The normal approach to examining the exodus starts with the 18th Dynasty, and critics will note there is no evidence from that era. Of course, Pharaohs were not in the habit of listing failures. Something as humiliating as the exodus is exactly the kind of event an Egyptian historian would choose to omit from his record. However, even if every historical event was recorded in the annals of Egypt, we can’t expect to find evidence if we’re looking at the wrong century. Different cultures may have assigned different dates to the same event, and just because there’s no evidence for an event in one culture’s history at the time we would expect to find it doesn’t mean the event did not happen.
Compared to Egyptian records, Assyrian and Hebrew history is more consistent and easier to correlate with known history. Assyrian dating, aligned with identical events in Egyptian records, shifts many Egyptian accounts to earlier dates. Using this Assyrian “correction,” the right place to start looking for evidence of the exodus is in Egypt’s 12th Dynasty. When examining that era, we find extensive information corresponding to the Bible’s account.
For example, scholars such as Rosalie David and Flinders Petrie have noted the following from that era in Egyptian history:
• Pyramids built of mud-and-straw bricks (Exodus 5:7–8), and both written and physical evidence that Asiatic people were enslaved in Egypt.
• Skeletons of infants of three months old and younger, usually several in one box, buried under homes in a slave town called Kahun (Exodus 1:16), corresponding to Pharaoh’s slaughter of Hebrew infants.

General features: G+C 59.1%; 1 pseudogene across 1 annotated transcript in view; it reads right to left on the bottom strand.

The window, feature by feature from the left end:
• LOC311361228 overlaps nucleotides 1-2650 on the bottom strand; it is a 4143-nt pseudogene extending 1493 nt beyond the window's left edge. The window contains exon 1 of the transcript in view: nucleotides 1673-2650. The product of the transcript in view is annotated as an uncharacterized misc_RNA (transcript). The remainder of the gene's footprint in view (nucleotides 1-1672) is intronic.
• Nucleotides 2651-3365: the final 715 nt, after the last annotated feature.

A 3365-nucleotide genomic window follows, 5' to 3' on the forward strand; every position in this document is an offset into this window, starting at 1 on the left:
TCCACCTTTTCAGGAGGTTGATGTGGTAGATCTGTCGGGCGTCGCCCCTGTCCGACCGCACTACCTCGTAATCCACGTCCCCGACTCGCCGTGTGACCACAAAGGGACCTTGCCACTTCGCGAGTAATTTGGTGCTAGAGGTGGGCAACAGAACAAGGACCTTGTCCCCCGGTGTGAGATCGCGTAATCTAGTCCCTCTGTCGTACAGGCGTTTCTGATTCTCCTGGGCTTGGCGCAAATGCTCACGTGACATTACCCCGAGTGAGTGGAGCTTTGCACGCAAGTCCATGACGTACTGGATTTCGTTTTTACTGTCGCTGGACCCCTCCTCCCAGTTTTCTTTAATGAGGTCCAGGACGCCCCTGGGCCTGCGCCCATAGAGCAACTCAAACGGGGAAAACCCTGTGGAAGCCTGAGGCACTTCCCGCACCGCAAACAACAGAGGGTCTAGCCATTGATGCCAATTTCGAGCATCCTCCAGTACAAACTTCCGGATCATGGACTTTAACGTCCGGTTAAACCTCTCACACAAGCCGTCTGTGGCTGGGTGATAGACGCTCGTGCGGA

• Masses of houses and shops in Kahun, abandoned so quickly that tools, household implements, and other possessions were left behind. The findings suggest the abandonment was total, hasty, and done on short notice (Exodus 12:30–34,39), consistent with the sudden exit ordered in the wake of Passover.
• The Pharaoh of the 12th Dynasty, Amenemhat III, had no surviving sons, and his daughter Sobekneferu had no children; this would explain why she took in a Hebrew child—Moses—as her own son (Exodus 2:5–10). After Moses fled (Exodus 2:11–15), there would have been no heirs, and the 13th Dynasty began after Sobekneferu died.
• The 13th Dynasty, in which the exodus would have occurred, is often described by later records as one of bedlam and confusion, and few monuments from this period survive.
• Court advisors used rods that look like snakes (Exodus 7:10–12). This partly corroborates the magical opposition against Moses performed by Pharaoh’s advisors.